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5.28.2 Input Line Traps

Request: .it [n name]
Request: .itc [n name]

Set an input line trap, calling macro name after processing the next n productive input lines (recall Manipulating Filling and Adjustment). Any existing input line trap in the environment is replaced. Without arguments, it and itc clear any input line trap that has not yet sprung.

Consider a macro ‘.ST s n’ which sets the next n input lines in the font style s.

.de ST \" Use style $1 for next $2 text lines.
.  it \\$2 ES
.  ft \\$1
.de ES \" end ST
.  ft R
.ST I 1
.ST I 1
    ⇒ oblique face obliqueface  (second “face” upright)

Unlike the ce and rj requests, it counts lines interrupted with the \c escape sequence separately (see Line Continuation); itc does not. To see the difference, let’s change the previous example to use itc instead.

.  itc \\$2 ES
oblique face obliqueface  (second “face” oblique)

You can think of the ce and rj requests as implicitly creating an input line trap with itc that schedules a break when the trap is sprung.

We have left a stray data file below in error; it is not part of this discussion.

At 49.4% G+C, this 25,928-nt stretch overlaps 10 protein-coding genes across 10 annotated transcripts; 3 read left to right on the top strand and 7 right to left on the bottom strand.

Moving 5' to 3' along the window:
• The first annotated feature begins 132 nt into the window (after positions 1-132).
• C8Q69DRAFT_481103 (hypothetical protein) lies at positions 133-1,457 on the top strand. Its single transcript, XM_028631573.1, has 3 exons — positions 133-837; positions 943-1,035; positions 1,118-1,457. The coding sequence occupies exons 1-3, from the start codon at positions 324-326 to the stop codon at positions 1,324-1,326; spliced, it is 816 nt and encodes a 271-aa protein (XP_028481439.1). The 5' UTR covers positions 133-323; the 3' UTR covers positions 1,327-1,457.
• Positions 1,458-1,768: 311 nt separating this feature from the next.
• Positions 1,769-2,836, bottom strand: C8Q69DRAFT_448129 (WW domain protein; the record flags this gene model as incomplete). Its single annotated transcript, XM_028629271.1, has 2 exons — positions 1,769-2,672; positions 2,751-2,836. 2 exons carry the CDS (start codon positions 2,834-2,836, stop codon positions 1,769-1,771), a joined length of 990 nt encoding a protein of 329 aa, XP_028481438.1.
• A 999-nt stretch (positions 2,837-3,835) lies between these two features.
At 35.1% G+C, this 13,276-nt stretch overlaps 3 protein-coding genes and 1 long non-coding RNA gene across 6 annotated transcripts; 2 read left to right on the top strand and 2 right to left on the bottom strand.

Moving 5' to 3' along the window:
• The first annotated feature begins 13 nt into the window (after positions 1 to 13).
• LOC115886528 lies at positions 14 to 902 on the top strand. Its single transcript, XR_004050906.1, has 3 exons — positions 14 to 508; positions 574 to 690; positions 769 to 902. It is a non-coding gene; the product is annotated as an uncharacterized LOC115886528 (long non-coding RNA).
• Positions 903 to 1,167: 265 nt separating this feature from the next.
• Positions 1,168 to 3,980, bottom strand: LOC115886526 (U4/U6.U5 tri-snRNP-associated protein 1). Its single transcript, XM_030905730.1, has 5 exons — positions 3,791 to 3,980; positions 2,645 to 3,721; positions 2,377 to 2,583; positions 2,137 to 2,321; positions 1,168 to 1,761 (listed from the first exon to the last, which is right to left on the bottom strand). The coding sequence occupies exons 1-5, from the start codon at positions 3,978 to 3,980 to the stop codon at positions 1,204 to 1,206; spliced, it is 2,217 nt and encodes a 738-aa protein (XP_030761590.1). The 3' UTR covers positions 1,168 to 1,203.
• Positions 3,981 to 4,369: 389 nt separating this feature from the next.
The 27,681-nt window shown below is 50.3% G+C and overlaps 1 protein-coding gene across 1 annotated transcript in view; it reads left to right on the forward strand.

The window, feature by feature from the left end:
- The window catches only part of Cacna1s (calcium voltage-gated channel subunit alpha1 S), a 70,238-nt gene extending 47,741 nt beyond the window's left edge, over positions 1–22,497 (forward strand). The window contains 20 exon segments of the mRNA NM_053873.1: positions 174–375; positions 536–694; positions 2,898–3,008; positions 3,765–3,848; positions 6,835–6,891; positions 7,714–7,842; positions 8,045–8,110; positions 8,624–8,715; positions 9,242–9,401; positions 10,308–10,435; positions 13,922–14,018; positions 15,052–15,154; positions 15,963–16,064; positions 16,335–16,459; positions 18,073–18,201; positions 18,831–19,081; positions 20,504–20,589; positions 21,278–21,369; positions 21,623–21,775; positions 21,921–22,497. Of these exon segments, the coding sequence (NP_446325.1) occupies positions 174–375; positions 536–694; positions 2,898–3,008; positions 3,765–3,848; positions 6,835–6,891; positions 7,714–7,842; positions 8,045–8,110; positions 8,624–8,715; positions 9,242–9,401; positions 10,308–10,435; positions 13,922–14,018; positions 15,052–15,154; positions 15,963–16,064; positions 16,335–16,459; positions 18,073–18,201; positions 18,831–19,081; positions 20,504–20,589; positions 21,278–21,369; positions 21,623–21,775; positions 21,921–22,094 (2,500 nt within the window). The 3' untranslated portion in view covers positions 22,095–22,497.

.de BR
.  br
.  internal: disable centering-without-filling
.de ce
.  if \\n[.br] .br
.  itc \\$1 BR
.  internal: enable centering-without-filling

Let us consider in more detail the sorts of input lines that are or are not “productive”.

.de Trap
.de Mac
.if r a \l'5n'
.it 2 Trap
.it 1 Trap
.sp \" moves, but does not write or draw
.itc 1 Trap
\h'5n'\c \" moves, but does not write or draw

When ‘Trap’ gets called depends on whether the ‘a’ register is defined; the control line with the if request may or may not produce written output. We also see that the spacing request sp, while certainly affecting the output, does not spring the input line trap. Similarly, the horizontal motion escape sequence \h also affected the output, but was not “written”. Observe that we had to follow it with \c and use itc to prevent the newline at the end of the text line from causing a word break, which, like an ordinary space character, counts as written output.

$ groff -Tascii input-trap-example.groff
    ⇒ foo bar TRAP SPRUNG baz
    ⇒ qux TRAP SPRUNG      jat TRAP SPRUNG
$ groff -Tascii -ra1 input-trap-example.groff
    ⇒ foo _____ TRAP SPRUNG bar baz
    ⇒ qux TRAP SPRUNG      jat TRAP SPRUNG

Input line traps are associated with the environment (see Environments); switching to another environment suspends the current input line trap, and going back resumes it, restoring the count of qualifying lines enumerated in that environment.

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